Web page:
Land and People
Little is known about sirins and their culture. They inhabit at least half of Windas, mostly keeping to the northern boreal forests and frozen mountains. It's not known exactly when or how sirins came about, but the human tribes in Windas have been speaking of sirins for countless generations. To these tribes, the sirins are essentially spirits.
Sirins are stout humanoids, able to withstand low temperatures that would kill ordinary humans. Their coats of fur and thick bodies allow them to withstand cold, and though their tails are large, they often keep them against their bodies when conserving heat. Their feet are large and round to help them walk on snow, and their pads allow them to walk on frozen or icy surfaces without slipping. Both their hands and feet are clawed, though their hands are much more like a human's. They have the muzzle and nose of a canine -- with more sharp teeth than a human -- though the muzzle is so short as to mostly go unnoticed, with the exception of very old sirins where the muzzle is more prominent. Strangely, they have hair on their head aside from their tail, similar in growth and colour to their tails, yet different to their body fur everywhere else. Most sirin are shades of grey and brown, varying from medium dark to pale, and their hair is usually darker and sometimes reddish in hue. Their eyes are always bright blue.
Sirins usually wear simple, natural forms of clothing: apron-like or skirt-like items are common and often all that is worn, often made from animal hide, with the fur on the inside and turned out at the edges; grass and hide are used for strap-like or belt-like accessories, such as those used for carrying prey; body paint is common, usually shades of red or brown, often on the cheeks and shoulders, though more lines have been seen on seemingly more powerful sirins; headbands, legbands, collars, and armbands have been seen at times, usually made from shells, bone, teeth, or other small natural items. It is not known whether these items have sentimental, religious, cultural, or practical importance. Aside from these things, their outfits seem mostly practical and sirins do not seem to have much care for elaborate or festive decoration.
Weapons and Fighting
Sirins mostly wield spears of varying kinds, ranging from long-shafted spears with sharp flint heads, to serrated weapons made from sawfish skulls and other animals, to short-shafted spears with a cluster of long flint spines at the end. There are stories of sirins attacking from a long distance, but there is little evidence that sirins use slings, bows, or any similar weapon of great range, as it is believed they prefer to hunt by chasing and spearing prey. Some have speculated that sirins can use some spears as throwing javelins.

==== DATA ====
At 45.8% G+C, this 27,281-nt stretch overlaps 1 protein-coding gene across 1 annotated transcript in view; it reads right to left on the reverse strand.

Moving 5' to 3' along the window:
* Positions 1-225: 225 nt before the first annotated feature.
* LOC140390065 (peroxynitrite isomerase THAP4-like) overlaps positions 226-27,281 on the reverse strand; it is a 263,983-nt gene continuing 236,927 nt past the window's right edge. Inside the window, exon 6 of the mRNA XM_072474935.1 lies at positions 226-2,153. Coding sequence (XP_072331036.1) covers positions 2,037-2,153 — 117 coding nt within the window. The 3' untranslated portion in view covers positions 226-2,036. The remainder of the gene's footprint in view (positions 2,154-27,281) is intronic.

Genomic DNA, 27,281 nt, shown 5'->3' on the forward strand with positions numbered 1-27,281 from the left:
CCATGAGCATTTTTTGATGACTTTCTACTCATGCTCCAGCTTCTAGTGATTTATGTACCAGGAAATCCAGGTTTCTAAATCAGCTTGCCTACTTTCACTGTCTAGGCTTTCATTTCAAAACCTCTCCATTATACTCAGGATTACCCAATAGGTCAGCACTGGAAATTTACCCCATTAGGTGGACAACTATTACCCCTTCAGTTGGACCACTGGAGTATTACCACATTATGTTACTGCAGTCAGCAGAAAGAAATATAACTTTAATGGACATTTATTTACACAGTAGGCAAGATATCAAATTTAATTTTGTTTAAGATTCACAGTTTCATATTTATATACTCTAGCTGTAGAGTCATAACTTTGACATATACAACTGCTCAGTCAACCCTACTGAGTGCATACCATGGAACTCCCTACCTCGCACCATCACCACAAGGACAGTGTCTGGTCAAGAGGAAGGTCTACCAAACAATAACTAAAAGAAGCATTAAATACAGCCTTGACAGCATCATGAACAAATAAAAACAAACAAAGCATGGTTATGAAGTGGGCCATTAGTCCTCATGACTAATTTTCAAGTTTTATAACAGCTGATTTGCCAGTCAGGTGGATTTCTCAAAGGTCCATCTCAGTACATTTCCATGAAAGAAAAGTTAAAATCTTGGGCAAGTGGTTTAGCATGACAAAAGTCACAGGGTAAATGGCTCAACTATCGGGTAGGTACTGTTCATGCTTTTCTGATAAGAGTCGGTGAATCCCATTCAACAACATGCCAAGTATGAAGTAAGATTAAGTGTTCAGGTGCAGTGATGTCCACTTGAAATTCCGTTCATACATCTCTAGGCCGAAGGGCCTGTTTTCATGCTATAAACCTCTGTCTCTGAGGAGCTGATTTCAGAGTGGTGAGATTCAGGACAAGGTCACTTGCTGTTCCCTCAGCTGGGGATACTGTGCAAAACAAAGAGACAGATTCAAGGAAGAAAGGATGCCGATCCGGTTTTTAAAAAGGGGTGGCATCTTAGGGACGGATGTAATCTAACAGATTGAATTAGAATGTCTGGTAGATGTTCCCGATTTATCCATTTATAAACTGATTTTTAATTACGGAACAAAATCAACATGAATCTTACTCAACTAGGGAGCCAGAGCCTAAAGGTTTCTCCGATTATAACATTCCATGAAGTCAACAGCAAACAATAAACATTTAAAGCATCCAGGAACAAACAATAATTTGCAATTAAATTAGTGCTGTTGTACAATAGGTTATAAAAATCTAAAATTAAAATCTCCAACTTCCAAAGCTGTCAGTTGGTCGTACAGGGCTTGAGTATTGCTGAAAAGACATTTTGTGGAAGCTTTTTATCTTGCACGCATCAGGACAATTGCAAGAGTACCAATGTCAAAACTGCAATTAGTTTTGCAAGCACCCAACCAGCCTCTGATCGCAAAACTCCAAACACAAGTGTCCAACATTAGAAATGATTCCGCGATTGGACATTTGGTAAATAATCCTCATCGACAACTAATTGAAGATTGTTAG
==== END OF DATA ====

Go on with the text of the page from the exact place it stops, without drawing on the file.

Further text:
Though cautious by nature, sirins are known to attack and kill humans. They are known to be fierce fighters, quick and silent and coordinated, and it is said that they will eat whatever or whoever they kill. It is also believed that they do not fear blood, pain, or death, and although the Wwinda tribes see sirins as distant beings almost divine in nature, the Oussa tribes have many stories of sirins dragging away stray members of their tribes to eat or breed with. A cross-breed between sirins and humans is rare, but such beings are rejected by both sides when they are born.
Culture and Dwellings
Aside from the small amount of decorative accessories worn by sirins, none of their spiritual or religious beliefs are known. It is also unknown whether they have any form of entertainment, such as music or dance or singing. The body paints, seen on most sirins at most times, are believed to be some sort of hierarchical indication, as larger, stronger-looking sirins almost always have more visible stripes; children normally have only four or so.
It is known that sirins consist of dozens of different tribal groups spread out across the mountains of North Suribia, and it is known that these tribes sometimes war with each other. They may fight over sacred ground, breeding rights, or valuable hunting lands, though the few sirin homes that have been found by humans have been dark caves, as they do not seem to need or want fire.
Sirins have their own language which appears to consist of disyllabic words. Even the disyllabic word "si-rin" is allegedly what they call themselves, according to Oussa legends. Because of certain pronounced teeth, they seem to not use sounds like p, b, l, and m.